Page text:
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High School Concession Stands being watched by Health Inspectors

Matthew Emmons-US PRESSWIRE

Florida state health inspectors are really cracking down on food inspection. Of the two dozen high school concession stands in Florida, no stand rated satisfactory during its first inspection by the Lee County Health Department.

The state Department of Health started requiring school concession stands be permitted and inspected last year. The department required school principals to submit permit applications to their county health departments.

“Concession stand have evolved from handing out candy bars and sodas to full-service food operations, says Ken Danielson, an inspections supervisor with the Lee County Health Department.

Danielson said these stands needed permits because they’re grilling, frying and they do potentially have hazardous foods there. Foods that require refrigeration or require hot holding.

The difference between restaurants and school concession stands is that each county’s health department is responsible for inspecting its schools’ concession stand, where the Department of Business and Professional Regulation inspect restaurants. The stands are inspected usually with schools’ cafeterias. Inspectors grade stands as satisfactory, unsatisfactory or incomplete.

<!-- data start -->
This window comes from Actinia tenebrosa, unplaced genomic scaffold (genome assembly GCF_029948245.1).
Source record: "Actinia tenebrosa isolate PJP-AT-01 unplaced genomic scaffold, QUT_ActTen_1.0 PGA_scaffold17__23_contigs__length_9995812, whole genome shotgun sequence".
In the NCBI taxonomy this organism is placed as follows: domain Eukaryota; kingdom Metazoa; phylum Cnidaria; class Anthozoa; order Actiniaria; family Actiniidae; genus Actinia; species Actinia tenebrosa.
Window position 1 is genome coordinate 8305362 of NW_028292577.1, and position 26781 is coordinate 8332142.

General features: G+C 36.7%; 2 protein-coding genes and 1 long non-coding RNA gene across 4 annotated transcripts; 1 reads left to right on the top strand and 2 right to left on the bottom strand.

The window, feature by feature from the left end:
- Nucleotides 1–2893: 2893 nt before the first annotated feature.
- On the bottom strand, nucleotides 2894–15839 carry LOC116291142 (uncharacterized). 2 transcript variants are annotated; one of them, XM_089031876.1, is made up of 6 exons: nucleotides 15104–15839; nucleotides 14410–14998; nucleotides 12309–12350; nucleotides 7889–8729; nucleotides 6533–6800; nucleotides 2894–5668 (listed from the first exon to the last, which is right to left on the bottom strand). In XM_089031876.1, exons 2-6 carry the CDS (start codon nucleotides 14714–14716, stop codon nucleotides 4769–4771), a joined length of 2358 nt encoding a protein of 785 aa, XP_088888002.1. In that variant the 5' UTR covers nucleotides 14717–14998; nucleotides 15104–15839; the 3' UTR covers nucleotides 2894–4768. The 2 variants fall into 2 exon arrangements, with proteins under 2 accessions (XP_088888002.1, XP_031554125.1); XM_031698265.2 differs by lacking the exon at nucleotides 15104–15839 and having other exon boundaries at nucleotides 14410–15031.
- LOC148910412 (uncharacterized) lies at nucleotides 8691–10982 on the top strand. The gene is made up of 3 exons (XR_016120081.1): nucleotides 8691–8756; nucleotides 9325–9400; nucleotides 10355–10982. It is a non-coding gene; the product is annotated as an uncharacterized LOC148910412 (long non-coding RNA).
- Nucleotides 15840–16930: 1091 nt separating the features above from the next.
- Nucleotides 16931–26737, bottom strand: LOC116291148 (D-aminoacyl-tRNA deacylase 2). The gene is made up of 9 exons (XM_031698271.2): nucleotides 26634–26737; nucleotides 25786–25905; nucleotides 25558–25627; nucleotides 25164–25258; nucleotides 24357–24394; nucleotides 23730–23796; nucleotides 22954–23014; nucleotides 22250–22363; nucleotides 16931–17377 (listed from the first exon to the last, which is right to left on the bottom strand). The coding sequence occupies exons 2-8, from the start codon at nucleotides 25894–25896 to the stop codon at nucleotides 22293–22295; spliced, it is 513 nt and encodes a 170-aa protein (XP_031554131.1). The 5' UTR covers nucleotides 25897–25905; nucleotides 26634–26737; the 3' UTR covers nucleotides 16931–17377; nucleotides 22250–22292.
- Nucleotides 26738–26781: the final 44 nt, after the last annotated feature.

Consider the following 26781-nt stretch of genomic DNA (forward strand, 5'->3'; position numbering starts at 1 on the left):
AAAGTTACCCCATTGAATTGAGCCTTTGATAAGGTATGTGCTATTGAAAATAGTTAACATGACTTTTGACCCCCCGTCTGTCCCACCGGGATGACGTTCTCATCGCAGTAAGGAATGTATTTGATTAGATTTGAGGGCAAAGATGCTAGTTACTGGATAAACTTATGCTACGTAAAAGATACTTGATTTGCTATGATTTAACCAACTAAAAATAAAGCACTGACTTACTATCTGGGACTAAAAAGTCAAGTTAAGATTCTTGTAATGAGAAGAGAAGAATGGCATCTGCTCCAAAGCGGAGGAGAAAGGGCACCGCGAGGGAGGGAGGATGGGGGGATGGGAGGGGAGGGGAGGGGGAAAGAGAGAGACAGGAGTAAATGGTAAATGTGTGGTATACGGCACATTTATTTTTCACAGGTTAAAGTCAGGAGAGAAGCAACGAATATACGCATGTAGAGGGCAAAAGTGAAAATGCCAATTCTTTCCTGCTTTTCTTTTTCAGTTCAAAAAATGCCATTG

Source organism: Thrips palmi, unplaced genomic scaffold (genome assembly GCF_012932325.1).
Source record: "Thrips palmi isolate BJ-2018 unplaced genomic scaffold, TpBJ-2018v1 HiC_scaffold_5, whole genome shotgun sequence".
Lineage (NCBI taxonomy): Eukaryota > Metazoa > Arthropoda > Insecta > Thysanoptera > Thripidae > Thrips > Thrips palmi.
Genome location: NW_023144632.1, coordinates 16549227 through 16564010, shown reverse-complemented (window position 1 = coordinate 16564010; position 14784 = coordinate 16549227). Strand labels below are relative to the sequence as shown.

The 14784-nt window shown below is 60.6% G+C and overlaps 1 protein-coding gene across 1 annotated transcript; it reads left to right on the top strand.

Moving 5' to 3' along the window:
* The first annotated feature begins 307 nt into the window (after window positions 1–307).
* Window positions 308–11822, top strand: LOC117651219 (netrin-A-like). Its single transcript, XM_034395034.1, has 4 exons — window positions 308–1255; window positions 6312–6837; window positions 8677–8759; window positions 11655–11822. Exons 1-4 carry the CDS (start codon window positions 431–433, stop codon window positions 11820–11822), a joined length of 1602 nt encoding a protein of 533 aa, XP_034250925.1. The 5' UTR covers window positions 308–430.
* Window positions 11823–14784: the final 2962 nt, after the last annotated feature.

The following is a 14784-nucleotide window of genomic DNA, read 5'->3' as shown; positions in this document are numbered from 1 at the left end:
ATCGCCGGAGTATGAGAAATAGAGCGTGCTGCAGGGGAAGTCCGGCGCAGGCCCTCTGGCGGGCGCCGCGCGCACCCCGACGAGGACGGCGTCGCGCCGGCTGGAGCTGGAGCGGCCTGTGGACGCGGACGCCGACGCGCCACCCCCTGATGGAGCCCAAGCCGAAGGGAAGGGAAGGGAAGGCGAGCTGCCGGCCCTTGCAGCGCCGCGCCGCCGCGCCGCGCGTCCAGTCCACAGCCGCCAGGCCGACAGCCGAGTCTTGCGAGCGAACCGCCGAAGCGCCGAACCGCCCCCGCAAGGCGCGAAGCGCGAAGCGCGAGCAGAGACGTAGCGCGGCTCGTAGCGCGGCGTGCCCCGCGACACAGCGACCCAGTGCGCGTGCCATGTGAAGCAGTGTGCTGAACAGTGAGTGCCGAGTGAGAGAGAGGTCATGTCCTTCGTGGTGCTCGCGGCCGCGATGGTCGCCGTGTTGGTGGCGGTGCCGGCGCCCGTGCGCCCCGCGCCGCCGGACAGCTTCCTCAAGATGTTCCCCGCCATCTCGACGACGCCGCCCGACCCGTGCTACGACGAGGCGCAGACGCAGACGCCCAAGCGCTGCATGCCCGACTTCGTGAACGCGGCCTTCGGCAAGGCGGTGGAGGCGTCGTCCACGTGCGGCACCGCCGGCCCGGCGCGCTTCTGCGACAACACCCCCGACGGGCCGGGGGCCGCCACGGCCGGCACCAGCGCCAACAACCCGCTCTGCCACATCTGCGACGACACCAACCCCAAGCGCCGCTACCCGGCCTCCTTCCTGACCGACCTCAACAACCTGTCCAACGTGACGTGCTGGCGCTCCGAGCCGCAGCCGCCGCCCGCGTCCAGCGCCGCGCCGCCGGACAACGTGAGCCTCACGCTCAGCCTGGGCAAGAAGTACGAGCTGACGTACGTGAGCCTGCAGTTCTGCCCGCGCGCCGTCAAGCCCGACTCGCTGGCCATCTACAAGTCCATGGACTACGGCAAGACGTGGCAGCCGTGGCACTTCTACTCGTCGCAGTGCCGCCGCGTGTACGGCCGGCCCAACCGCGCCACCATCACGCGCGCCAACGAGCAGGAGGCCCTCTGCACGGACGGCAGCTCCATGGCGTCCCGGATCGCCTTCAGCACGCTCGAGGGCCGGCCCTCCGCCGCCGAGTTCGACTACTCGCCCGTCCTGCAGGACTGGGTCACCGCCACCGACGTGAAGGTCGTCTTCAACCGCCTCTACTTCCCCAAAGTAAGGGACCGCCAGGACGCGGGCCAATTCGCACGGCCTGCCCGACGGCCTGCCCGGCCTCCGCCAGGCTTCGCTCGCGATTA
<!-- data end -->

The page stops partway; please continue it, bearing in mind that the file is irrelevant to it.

They ultimately have the say to shut down the stand, but usually they do it only in extreme circumstances. According to Danielson, he rather educate than shut down.

The most common issues with concession stands is the missing refrigerator thermometers, dirty equipment and improperly stored chemicals.

Jeff Sommer, Ester high school athletic director, submitted their schools permit applications and thought they would easily pass.

“We went in and cleaned everything up top to bottom…Our inspector was tough,” says Summer.

The inspector found a broken sink, an improperly stored mop, water that wasn’t hot enough, foam cups stored on the floor and so much more. Ester high school had three pages of violations.

“We’d been doing everything we thought was right…but when you’re not in the restaurant business it’s different you don’t know,” says Terry Roharman, president of Estero’s booster club.